|11 November 2011||#1|
Join Date: Nov 2011
Rendering on a Linux Cluster
I have recently gained access to my university's computer cluster, hoping that I will be able to render from it.
It runs a Linux OS so I'm not totally sure which software I can run on it. I'm familiar with 3ds Max (with mental ray) or sketchup/Rhino (with Vray) so if I could use those it would be great!
Could someone outline what I need to do to make this possible? I'm afraid I'm quite lost and need some guidance. I realise that I may need some help from the system admins but I wanted to get some background info before I talk to them so that I could actually give them some feedback should they need it.
The cluster has the following general specifications:
64 processing nodes, with 12 cores on each node
2TB of main memory, 32 GB per node
20 TB of disk space
Infiniband DDR Interconnect
It is benchmarked at 6.2TFlops (Linpack Benchmark)
Scientific Linux (64-bit) is the operating system installed on the cluster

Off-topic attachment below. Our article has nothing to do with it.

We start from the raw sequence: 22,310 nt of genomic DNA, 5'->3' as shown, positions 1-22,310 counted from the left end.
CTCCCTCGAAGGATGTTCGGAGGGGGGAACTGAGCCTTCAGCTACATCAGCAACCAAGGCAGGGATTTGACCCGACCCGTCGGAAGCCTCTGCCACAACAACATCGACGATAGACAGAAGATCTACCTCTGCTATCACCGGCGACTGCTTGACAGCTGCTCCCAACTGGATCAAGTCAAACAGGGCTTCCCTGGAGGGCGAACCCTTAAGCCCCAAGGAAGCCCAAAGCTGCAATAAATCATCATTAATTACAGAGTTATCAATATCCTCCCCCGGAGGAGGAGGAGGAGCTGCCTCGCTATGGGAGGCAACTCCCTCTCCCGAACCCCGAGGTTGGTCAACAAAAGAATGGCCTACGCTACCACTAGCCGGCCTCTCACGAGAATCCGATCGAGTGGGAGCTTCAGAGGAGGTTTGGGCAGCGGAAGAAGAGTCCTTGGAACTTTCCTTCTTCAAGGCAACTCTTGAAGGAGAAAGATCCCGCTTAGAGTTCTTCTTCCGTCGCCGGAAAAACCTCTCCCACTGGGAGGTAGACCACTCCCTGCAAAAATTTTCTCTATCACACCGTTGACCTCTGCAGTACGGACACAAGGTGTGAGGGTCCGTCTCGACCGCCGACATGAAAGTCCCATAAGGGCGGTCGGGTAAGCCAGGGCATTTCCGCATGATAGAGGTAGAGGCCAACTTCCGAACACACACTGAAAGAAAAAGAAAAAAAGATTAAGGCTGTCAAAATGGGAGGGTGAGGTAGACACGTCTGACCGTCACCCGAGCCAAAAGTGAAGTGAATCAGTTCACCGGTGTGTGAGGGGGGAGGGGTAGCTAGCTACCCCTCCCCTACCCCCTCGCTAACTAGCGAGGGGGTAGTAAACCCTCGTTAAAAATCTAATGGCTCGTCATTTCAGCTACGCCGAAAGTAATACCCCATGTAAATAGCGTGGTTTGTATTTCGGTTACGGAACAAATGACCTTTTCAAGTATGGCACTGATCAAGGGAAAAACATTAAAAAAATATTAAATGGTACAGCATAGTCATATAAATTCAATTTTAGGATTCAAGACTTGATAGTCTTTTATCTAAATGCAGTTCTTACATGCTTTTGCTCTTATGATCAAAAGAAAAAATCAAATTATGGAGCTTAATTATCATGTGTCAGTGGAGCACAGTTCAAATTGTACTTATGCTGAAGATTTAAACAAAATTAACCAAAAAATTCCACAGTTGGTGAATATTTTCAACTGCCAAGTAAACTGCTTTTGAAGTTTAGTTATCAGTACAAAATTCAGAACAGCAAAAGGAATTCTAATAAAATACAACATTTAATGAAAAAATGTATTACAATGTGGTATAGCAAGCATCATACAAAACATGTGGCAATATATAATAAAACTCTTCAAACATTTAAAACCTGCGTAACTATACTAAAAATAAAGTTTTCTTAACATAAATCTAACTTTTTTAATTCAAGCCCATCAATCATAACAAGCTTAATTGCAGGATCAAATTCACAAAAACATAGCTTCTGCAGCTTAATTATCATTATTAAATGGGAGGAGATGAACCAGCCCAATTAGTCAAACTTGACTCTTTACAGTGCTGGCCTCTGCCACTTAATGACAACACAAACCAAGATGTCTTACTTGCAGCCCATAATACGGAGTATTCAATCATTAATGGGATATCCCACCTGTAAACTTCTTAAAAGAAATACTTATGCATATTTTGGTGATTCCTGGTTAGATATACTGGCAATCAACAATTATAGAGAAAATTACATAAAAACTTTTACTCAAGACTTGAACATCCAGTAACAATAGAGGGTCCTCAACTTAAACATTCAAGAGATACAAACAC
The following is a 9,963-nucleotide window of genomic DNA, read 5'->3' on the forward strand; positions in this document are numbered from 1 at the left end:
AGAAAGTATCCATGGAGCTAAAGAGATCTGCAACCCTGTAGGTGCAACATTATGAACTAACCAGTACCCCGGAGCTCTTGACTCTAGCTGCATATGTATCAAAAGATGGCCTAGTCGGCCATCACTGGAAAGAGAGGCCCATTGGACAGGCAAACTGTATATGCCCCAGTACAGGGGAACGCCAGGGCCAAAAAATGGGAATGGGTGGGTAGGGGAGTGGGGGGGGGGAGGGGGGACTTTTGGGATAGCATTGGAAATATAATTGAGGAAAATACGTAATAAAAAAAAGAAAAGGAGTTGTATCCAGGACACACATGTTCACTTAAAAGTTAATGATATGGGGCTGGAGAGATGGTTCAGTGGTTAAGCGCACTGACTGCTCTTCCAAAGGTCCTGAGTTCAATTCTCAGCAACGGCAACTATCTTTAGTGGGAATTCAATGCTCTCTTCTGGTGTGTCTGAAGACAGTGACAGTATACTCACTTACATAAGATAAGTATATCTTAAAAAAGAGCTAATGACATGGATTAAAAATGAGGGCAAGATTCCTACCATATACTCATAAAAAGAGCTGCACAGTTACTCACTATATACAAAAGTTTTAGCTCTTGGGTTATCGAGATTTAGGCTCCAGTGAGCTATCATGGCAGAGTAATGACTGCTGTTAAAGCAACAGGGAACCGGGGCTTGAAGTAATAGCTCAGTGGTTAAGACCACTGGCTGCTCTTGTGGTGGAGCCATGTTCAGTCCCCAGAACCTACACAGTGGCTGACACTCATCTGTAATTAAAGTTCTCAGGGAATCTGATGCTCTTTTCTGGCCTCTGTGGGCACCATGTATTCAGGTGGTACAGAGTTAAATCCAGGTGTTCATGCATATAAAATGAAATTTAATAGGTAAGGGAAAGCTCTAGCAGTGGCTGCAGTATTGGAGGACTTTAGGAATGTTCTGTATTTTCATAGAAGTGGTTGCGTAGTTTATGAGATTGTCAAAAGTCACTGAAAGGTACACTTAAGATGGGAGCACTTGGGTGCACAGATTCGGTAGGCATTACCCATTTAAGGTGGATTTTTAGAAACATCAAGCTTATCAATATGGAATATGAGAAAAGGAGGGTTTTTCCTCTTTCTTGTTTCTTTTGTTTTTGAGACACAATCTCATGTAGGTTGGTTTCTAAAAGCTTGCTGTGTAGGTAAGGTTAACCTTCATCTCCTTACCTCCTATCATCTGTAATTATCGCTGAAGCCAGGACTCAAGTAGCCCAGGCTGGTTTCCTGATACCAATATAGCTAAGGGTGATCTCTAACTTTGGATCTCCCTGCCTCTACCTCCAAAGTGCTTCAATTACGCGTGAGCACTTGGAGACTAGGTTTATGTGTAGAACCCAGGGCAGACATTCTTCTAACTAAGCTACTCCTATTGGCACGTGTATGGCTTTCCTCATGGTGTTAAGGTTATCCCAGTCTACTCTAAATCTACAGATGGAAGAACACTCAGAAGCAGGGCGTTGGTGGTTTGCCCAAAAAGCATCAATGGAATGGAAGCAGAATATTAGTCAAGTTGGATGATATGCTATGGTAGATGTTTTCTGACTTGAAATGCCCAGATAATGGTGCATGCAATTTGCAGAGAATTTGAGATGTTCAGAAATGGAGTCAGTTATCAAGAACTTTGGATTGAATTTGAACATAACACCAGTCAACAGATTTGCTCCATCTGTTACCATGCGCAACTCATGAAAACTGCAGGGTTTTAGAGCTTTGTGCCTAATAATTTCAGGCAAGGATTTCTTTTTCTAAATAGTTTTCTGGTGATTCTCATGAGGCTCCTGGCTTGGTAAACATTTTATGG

Intel Compilers: ICC, IFORT
GNU Compilers: G77, GCC, G++
Open-MP, Open-MPI and MPICH libraries
Optimised BLAS and LAPACK libraries
FFTW2 and FFTW3 libraries
AMD Core Math libraries
Network Common Data Form (NetCDF)
|11 November 2012||#3|
Motion Graphics / 3D Artist
Join Date: Jun 2010
Try and search the Chaosgroup forums in the 3DS max section.
From memory, the only way to render a 3DS max scene on linux is to export a .vrscene from Vray RT. The .Vrscene will then render on the linux farm with Vray Standalone.
This is for 3DS max scenes with Vray only.
Michael Wentworth-Bell | 3D Artist & VR Designer | Melbourne, Australia
Espire 1: My VR Stealth game - CGTalk thread
|11 November 2012||#4|
Join Date: Mar 2004
I'm pretty sure there is a standalone client for mental ray for Linux.
However, what you are asking is to essentially set up a render farm which is not as easy as just saying "hey, I want to render my file on these computers". You'll need to license the rendering engine, usually at one license per CPU cost. Then you'll need implement a render farm manager and all of the network trickery involved with that. Basically, the only way you're going to accomplish this is if the University wants to set up a render farm on these machines. If it's just you wanting to use the power, you're probably going to be out of luck.
|11 November 2012||#5|
Join Date: Sep 2003
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